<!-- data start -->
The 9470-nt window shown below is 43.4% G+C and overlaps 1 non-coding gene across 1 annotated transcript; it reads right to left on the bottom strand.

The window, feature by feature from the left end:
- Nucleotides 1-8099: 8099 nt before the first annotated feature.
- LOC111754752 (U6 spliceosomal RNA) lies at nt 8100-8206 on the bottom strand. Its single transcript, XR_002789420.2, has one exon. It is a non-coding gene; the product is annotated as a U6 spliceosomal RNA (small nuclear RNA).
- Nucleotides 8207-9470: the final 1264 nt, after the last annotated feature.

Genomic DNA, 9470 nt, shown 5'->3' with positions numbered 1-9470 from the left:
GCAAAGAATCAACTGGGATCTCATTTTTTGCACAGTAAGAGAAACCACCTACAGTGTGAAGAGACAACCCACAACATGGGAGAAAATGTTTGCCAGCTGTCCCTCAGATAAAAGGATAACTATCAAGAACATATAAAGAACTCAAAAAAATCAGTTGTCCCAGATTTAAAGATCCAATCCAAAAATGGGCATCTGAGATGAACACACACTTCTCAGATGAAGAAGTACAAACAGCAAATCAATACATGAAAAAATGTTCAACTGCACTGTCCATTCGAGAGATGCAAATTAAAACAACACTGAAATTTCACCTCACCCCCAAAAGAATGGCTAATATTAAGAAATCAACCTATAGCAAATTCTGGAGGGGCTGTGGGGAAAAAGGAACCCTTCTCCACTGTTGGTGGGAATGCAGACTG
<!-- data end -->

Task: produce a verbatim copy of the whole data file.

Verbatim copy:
The 9470-nt window shown below is 43.4% G+C and overlaps 1 non-coding gene across 1 annotated transcript; it reads right to left on the bottom strand.

The window, feature by feature from the left end:
- Nucleotides 1-8099: 8099 nt before the first annotated feature.
- LOC111754752 (U6 spliceosomal RNA) lies at nt 8100-8206 on the bottom strand. Its single transcript, XR_002789420.2, has one exon. It is a non-coding gene; the product is annotated as a U6 spliceosomal RNA (small nuclear RNA).
- Nucleotides 8207-9470: the final 1264 nt, after the last annotated feature.

Genomic DNA, 9470 nt, shown 5'->3' with positions numbered 1-9470 from the left:
GCAAAGAATCAACTGGGATCTCATTTTTTGCACAGTAAGAGAAACCACCTACAGTGTGAAGAGACAACCCACAACATGGGAGAAAATGTTTGCCAGCTGTCCCTCAGATAAAAGGATAACTATCAAGAACATATAAAGAACTCAAAAAAATCAGTTGTCCCAGATTTAAAGATCCAATCCAAAAATGGGCATCTGAGATGAACACACACTTCTCAGATGAAGAAGTACAAACAGCAAATCAATACATGAAAAAATGTTCAACTGCACTGTCCATTCGAGAGATGCAAATTAAAACAACACTGAAATTTCACCTCACCCCCAAAAGAATGGCTAATATTAAGAAATCAACCTATAGCAAATTCTGGAGGGGCTGTGGGGAAAAAGGAACCCTTCTCCACTGTTGGTGGGAATGCAGACTG